When digital collections are as large as those created by mass-digitization projects, only the computer can actually “read” the material: there is simply more material than a human can process. But such scale offers an opportunity to pose questions that could not be answered in traditional scholarship. The potential is staggering. In linguistics, for example, digitization of large collections could enable patterns in morphology, syntax, and semantics to be automatically tracked across large stretches of time, space, and culture. Scholars could engage in new types of cross-disciplinary research. Researchers working with cross-language information retrieval, translation-support tools, and even imperfect machine translation could work with a broader range of linguistic materials than has ever been possible.
Realizing this potential, however, will require a range of new services, including semantic markup, multilingual services, and the conversion of raw text produced by mass-digitization projects into data that machines can act on. Humanists working with large collections will need at least four types of data conversion:
- raw optical character recognition output from page images with human-curated, book-level metadata
- curated structural metadata
- curated transcriptions
- structured data sources
Ultimately, researchers will need services that can personalize the materials with which they work, providing intellectual support that matches the background and the momentary intentions of a given user at a given place.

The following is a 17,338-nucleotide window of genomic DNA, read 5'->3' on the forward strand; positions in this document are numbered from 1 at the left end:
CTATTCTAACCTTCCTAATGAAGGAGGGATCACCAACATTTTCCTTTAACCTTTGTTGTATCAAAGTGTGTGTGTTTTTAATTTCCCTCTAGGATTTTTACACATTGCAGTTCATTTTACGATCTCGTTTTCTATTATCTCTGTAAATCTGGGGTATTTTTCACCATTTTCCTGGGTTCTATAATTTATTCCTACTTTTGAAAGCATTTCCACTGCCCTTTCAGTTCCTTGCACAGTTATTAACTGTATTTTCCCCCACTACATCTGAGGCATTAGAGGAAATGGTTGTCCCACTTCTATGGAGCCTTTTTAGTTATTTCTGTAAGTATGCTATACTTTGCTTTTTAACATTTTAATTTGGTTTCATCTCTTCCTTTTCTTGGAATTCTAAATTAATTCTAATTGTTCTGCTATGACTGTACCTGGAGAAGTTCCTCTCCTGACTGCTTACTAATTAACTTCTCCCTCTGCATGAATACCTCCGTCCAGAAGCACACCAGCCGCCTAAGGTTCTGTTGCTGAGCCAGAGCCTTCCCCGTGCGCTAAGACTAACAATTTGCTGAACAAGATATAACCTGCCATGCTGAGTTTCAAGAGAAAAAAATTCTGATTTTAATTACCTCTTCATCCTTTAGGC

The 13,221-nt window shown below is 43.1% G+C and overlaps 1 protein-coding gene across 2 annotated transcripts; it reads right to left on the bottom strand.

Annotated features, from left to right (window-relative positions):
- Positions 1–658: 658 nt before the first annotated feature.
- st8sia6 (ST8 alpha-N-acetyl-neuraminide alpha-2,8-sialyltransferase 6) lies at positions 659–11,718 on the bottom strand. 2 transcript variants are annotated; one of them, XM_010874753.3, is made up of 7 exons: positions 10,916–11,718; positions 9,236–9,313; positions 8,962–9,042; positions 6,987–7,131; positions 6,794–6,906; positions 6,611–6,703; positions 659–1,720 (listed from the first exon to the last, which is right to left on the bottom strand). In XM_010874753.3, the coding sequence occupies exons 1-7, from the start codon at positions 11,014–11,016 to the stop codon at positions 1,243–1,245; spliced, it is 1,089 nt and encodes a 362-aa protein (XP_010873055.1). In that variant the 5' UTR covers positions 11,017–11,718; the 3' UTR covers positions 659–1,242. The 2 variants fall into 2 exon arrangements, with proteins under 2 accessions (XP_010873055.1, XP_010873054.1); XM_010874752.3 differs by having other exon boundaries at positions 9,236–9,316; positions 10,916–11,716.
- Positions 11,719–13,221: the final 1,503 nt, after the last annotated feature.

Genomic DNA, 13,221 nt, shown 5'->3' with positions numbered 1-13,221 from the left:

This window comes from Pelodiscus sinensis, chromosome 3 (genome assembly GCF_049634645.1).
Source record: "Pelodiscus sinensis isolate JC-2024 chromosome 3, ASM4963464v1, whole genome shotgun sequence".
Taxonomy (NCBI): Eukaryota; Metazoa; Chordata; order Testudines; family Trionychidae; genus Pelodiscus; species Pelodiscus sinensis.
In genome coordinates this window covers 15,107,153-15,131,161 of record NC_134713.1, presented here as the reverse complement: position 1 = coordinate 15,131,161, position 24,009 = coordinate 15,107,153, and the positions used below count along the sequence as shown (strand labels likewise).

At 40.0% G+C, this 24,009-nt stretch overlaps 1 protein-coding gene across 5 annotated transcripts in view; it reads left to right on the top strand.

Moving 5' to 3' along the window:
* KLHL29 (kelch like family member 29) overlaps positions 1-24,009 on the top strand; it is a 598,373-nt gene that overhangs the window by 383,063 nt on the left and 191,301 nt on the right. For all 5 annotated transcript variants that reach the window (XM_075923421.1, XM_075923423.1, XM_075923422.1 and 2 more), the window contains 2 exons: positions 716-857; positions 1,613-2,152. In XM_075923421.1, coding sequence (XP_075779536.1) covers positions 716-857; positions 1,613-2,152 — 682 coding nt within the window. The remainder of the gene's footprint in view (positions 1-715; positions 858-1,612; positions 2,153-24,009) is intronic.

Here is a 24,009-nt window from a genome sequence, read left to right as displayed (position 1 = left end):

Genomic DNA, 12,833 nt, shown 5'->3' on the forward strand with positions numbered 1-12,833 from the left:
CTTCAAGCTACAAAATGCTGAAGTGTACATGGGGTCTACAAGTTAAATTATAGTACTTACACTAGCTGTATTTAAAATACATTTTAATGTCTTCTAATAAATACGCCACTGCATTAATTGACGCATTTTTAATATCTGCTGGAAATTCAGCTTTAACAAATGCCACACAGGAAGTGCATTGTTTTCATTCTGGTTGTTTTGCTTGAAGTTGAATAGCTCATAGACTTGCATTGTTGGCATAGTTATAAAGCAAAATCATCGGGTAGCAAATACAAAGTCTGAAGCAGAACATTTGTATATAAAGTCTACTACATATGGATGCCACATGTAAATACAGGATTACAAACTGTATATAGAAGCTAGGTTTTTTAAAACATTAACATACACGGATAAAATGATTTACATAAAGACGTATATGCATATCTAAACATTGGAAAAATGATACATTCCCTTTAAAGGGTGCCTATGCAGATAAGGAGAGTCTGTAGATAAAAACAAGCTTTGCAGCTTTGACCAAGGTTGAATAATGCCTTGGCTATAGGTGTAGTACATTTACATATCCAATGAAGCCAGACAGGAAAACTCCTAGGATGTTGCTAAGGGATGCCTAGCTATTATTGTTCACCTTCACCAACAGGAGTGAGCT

The workshop report poses five major questions that will influence the future of digital scholarship in the humanities.
- How do traditional archival values migrate into the environment made possible by digital data and digital tools? The digital “text” or object becomes plastic, in the sense that it may be devoid of context, may be modified itself or by the addition of automatically generated markup, or may be displayed differently in different systems, even if the “content” remains unchanged. Thus, there is a need for ways to establish authenticity, provenance, and integrity of digital sources as well as versioning, which is already a known problem in the mass-digitization of collections.
- When only the computer actually “reads” an object or a text, a new and not fully understood relationship is created among author, tools, objects, and readers (or users). Traditional paleography and criticism address such relationships among written and printed materials. But how do we model and understand the digital equivalent? Presentation of analog source material in digital form still involves mediation—whether by editors, coders, or machines. What is the shape and form of that mediation?
- What happens when large-scale, team research becomes possible or necessary, enabling interdisciplinary research? The word interdisciplinary has different meanings in different disciplines. To humanists, it has meant reading the literature outside of the core journals in the traditional disciplines rather than interaction in work groups. This raises questions pertaining to attribution of authorship and credit, to recognition of the value of digital research and its expression in digital form, and to recognition of digital scholarship that focuses on infrastructure.